Grant Scott-Goforth/The Times-Standard
Created: 09/27/2012 02:29:15 AM PDT
The 2010 Arcata panhandling ordinance has been largely thrown out by Superior Court Judge Dale A. Reinholtsen.
The ordinance banned panhandling in certain locations around the city, including major intersections, pedestrian bridges and the entrances and exits to businesses. Reinholtsen stated in a court ruling this week that location restrictions were “largely unconstitutional.”
The ordinance also banned “aggressive panhandling,” but the legal challenge by Arcata resident Richard Salzman and attorney Peter Martin did not address that portion of the law.
”There appears to be no dispute that Arcata has legitimate interests in prohibiting ‘aggressive panhandling,’ so the Court will not dwell on that,” the court ruling states.
Martin called the judge’s decision “detailed and thoughtful.”
”We’re very gratified by the court’s ruling,” Martin said. “We’re happy to see that the city of Arcata will now have to respect the free speech of all of its citizens.”
A judgment — the final action in the lawsuit — will be entered in favor of Salzman on behalf of the judge. The city will have 60 days to appeal.
Arcata City Manager Randy Mendosa said the city attorney and the attorney defending the city in the lawsuit will review the ruling and likely meet in closed session with the city council prior to its Oct. 3 meeting.
”All we can say is that we are currently analyzing the court’s decision,” Mendosa said.
Mayor Michael Winkler said the city attorney worked hard to draft the ordinance based on similar laws in other cities.
”I’m disappointed,” he said.
The council and staff will meet with the city attorney about what steps to take next, Winkler said. That meeting has not been scheduled.
Salzman said he was pleased with the ruling and had mixed feelings about the possibility of an appeal.
”We knew we were in the right,” he said, adding that the city overreached and forced him to use the judicial system. “It’s a testimony to the government that our founders so brilliantly structured.”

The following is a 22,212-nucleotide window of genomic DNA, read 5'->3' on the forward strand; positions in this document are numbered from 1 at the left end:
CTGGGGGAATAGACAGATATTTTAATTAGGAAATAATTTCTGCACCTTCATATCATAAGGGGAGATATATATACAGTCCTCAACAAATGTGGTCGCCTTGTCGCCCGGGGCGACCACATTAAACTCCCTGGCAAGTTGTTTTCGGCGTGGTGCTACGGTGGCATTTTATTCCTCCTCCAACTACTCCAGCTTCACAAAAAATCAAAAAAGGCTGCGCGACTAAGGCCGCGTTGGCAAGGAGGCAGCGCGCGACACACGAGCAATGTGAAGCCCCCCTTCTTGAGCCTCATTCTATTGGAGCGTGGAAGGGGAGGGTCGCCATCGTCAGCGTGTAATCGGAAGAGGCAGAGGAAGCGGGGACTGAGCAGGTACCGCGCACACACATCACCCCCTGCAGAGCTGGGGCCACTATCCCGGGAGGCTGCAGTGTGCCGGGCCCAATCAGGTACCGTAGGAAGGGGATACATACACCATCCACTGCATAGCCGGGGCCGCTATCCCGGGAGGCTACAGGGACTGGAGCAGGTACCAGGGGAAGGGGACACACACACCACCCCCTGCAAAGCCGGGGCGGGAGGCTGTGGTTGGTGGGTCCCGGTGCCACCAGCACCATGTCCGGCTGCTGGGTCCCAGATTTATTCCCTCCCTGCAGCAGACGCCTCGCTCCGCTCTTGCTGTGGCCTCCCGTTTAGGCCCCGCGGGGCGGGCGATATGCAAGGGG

”I’m of two minds about appealing,” Salzman continued. “I’d prefer that they don’t waste taxpayer money on a folly like that.”
Still, Salzman said, he is confident that the ruling would stand if appealed, making the ruling case law that other jurisdictions could reference in similar cases.
Reinholtsen struck down large portions of the law, allowing only minor exceptions to the ordinance.
”The core difficulty with evaluating the Ordinance is that it pits Arcata’s legitimate interests against the speech rights of individuals,” Reinholtsen wrote in the ruling.
The ruling states that Arcata has a legitimate interest in “preventing congestion and controlling traffic” and that targeted panhandling can be disruptive to traffic flow. It goes on to state that Arcata has a valid interest in protecting its citizens from unwanted communications, or “the right to be let alone.”
However, Reinholtsen ruled that the restrictions infringed on constitutional rights.
”It is only a slight exaggeration that new laws that restrict speech based on the content of that speech are impossible to uphold,” the ruling states.
”In sum, the Court finds that the legitimate interests advanced by Arcata with respect to the targeted panhandling prohibition are insufficient in most instances to justify the infringement of solicitors’ right, and, for that reason, it is largely unconstitutional,” the ruling states.
”The Court rules that the location-specific prohibition on panhandling is unconstitutional, with two exceptions. The exceptions are that Arcata may continue to prohibit ‘panhandling’ within twenty feet of any unenclosed ATM, and Arcata may continue to prohibit ‘panhandling’ ‘in any public transportation vehicle,’” the ruling reads.
Public transit vehicles are not considered public fora, according to the ruling.
The court ruled that people using an ATM have their money and financial security at stake, and that “soliciting people while they are using ATMs heightens the feelings of duress and intimidation that can be felt by those solicited.”
The full text of the ruling can be viewed online at http://www.times-standard.com.